Manual Focus Nikon Glass
/forum/topic/929565/2760

1       2       3              2760      
2761
       2762              5885       5886       end

pburke
Registered: Oct 08, 2010
Total Posts: 3003
Country: United States

asiostygius wrote: Golden-chevroned Tanager captured at ~4m of distance. This is a ~40% cropped image.
D7000 + TC-16A modified teleconverter + Nikkor 180mm f/2.8 ED ais hand held, ISO 400, f/2.8(=4.5) at 1/320s. Though exif shows a 145mm f/4, in fact this was an effective 288mm f/4.5 (x 1.5 crop factor of D7000 = 432mm lens).
We need at first manual focus and then activate the AF by the modified TC-16A.


Great example Jose, and quite the long winded image caption to explain what's going on.

I'm probably going to buy a non-modded TC-16a and mod it myself. Doesn't look too hard. I will document how hard it turns out to be.



pburke
Registered: Oct 08, 2010
Total Posts: 3003
Country: United States

Lieutenant Z wrote:
50 1.8 ais wo:



Google Translate tells me "Happy mature corn and wheat harvested" - whatever the caption, great image, Phillipe. Nothing mature around here yet. In fact, the wheat and corn is just starting to poke out of the ground.





pburke
Registered: Oct 08, 2010
Total Posts: 3003
Country: United States

asiostygius wrote:
Taken some days ago a deep reddish sunset at the big city: no winds or rain = heavier pollution in the air


Sunset with Nikkor 400mm f/5.6 K ED ai'd by labecoaves, on Flickr

D7000 + Nikkor 400mm f/5.6 K ED ai'd, supported on a windowsill, ISO 200, f/11 at 1/200s ~35% crop.
The air pollution at the big city delivers deeper reddish sunsets.


You just have got give air pollution credit for something positive - great color. How did you choose white balance? Just set to daylight? guessed it, or auto? I haven't seen the sun in days here - cloud pollution.



leighton w
Registered: Nov 12, 2010
Total Posts: 12616
Country: United States

kwoodard wrote:

Love the bokeh play on both of these.

leighton w wrote:
+1

I cant remember Curtis, did you say you liked the P more than the AI-s?

CGrindahl wrote:
I haven't done a side by side comparison of the 105 f/2.5 lenses in my kit. I don't know what I expected when I bought the first of two P version lenses but I was quite smitten with both the color and bokeh of the Sonnar lens. That was what motivated me to buy a cleaner copy and swap the aperture rings. Add the fact that I'm smitten with the pre-AI form factor and you come to the situation when every lens in my camera bag at the moment has scalloped focusing rings. I do love shooting with an all metal lens. That they all perform so well, even with optical designs that differ from the next generation of lenses. Nikon purportedly is producing ever better lenses with ever improved coatings, but still these old gems perform wonderfully well. It may be true that a 12 megapixel camera is kinder to old lenses than a 36 megapixel camera, but since I own a D700 with 12 things are working just fine for me. These lenses simply sparkle.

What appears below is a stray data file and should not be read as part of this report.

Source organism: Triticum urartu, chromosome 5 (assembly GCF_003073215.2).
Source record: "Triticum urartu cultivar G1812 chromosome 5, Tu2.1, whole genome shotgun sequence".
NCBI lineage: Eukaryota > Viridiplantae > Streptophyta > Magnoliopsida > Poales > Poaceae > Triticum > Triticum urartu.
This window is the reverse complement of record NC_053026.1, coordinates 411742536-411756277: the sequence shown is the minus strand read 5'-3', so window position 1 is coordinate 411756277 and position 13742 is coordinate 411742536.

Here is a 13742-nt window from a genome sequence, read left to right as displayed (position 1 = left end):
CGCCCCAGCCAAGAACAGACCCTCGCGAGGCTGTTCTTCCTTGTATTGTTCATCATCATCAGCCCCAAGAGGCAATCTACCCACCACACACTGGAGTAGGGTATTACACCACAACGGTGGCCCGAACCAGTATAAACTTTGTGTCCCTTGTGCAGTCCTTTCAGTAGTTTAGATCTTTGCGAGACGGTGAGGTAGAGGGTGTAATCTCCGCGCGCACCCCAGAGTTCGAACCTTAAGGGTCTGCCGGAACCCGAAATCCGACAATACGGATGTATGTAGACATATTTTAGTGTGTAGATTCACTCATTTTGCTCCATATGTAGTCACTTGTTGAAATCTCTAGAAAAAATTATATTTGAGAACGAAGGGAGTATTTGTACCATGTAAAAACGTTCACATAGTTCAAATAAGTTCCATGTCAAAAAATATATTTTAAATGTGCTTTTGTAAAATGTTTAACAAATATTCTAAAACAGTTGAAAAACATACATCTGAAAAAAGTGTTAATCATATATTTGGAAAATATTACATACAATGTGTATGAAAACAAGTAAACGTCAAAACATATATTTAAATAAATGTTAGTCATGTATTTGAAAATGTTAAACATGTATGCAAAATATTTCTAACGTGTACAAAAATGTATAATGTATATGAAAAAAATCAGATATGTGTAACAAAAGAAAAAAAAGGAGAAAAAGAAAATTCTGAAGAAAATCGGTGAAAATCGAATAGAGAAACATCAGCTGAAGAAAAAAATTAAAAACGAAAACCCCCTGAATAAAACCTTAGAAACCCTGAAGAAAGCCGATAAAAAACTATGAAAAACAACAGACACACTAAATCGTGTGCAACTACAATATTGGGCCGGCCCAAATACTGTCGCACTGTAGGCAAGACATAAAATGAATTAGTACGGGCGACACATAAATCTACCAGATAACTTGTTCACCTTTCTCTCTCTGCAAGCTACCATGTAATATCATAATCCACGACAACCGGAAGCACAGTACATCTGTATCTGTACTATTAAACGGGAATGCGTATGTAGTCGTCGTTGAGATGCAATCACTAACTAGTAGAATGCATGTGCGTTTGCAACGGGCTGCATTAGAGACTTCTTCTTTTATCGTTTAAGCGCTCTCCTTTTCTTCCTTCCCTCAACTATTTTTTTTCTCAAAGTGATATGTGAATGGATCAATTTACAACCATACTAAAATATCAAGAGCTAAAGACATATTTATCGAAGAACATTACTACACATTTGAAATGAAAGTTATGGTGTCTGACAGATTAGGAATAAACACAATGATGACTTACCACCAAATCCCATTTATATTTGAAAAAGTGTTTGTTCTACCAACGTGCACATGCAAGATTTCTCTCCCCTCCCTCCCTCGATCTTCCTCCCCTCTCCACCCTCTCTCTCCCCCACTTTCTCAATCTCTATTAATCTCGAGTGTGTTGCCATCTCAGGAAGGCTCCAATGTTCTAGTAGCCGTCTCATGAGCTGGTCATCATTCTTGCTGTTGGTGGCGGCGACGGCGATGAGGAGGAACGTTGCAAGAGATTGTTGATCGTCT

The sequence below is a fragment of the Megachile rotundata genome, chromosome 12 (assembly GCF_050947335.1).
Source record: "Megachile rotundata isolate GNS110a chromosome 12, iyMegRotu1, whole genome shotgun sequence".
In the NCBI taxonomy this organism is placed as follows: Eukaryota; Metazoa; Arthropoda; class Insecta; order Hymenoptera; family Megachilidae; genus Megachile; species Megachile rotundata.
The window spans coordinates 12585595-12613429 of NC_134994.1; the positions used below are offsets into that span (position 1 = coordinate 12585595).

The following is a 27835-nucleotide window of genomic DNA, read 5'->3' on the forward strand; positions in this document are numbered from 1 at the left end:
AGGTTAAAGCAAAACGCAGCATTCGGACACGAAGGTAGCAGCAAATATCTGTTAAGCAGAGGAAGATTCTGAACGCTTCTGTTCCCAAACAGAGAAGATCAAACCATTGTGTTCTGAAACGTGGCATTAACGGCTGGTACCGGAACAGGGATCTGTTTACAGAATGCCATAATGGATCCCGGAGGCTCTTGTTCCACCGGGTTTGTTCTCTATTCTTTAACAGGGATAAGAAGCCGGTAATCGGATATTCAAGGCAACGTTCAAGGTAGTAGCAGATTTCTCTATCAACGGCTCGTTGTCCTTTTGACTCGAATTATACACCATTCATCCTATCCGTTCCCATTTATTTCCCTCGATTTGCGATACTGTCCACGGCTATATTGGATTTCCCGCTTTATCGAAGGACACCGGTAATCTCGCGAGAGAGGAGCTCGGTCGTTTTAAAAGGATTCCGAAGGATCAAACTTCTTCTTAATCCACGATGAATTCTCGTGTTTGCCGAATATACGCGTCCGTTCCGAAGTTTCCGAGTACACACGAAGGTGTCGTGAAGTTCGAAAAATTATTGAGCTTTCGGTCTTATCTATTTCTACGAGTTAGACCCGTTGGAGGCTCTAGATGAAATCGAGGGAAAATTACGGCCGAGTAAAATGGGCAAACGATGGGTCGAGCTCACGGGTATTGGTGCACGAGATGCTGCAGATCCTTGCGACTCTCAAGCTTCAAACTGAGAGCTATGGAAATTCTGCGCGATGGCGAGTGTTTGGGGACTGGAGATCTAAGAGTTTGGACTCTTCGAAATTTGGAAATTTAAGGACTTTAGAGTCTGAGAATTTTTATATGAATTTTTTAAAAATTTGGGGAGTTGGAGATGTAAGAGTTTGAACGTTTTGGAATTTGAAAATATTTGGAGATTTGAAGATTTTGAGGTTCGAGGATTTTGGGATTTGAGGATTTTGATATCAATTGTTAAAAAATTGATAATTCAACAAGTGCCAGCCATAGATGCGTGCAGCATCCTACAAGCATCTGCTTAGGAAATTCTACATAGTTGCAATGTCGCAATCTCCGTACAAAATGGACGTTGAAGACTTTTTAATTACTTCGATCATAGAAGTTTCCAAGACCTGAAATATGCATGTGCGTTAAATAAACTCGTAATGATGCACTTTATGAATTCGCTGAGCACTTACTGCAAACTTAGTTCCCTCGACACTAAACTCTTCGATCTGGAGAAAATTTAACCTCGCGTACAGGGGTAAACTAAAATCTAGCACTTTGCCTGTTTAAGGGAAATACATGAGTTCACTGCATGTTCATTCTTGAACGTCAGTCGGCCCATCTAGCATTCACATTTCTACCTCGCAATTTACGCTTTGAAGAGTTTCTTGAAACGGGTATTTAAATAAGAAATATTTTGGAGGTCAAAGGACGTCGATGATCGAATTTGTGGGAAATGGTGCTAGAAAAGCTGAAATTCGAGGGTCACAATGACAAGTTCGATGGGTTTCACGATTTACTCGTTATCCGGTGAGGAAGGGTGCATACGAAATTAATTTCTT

Thanks Curtis. One of these days I may experiment with the older lenses. I was impressed how well Nikki performed on my camera with the increase in mp's, so I have no doubt that others will perform just as well.



leighton w
Registered: Nov 12, 2010
Total Posts: 12616
Country: United States

Philippe - Something quite different from you, I love it!

Ronny - I really like both of them...but that snail shot blows me away!

Jose - That bird is stunning. For that matter, the sunset is stunning too! As far as the TC-16a goes, I think we agreed a long time ago that it was acceptable.



leighton w
Registered: Nov 12, 2010
Total Posts: 12616
Country: United States

georgms wrote:

Leighton, your fruits-shot is wonderful and was my pick at the WA-contest. I'm a bit sad that the other voters didn't recognized the quality of this shot.


Wow thanks Georg, that means a lot!



Ronny Olsson
Registered: Jun 24, 2012
Total Posts: 5049
Country: Sweden

leighton w wrote:
georgms wrote:

Leighton, your fruits-shot is wonderful and was my pick at the WA-contest. I'm a bit sad that the other voters didn't recognized the quality of this shot.



Leighton: love that shot


Thanks guys


Nikon 105mm f/2.5 AI by Ronny Olsson, on Flickr



Lieutenant Z
Registered: Nov 21, 2010
Total Posts: 3777
Country: France

pburke wrote:
Lieutenant Z wrote:
50 1.8 ais wo:



Google Translate tells me "Happy mature corn and wheat harvested" - whatever the caption, great image, Phillipe. Nothing mature around here yet. In fact, the wheat and corn is just starting to poke out of the ground.





It is a verse from the poem "Eve" written in 1913 by Charles Peguy, one of my favorite poet. It is quite moving because Péguy joined the French Army as a volunteer (he was over 40) and fell in the battle of Marne in 1914.
Quite difficult to translate with my lousy English but Péguy said something like :
"Happy are those who die for the carnal earth
But only if it be for a just war
Happy are the ripe ears of grain
And the wheat harvested"



designdog
Registered: Oct 05, 2004
Total Posts: 227
Country: United States

Ronny,

Very nice shot! I particularly like photographs that show something in the light of an ordinary day, as this does. Although the view is much more than ordinary: spectacular!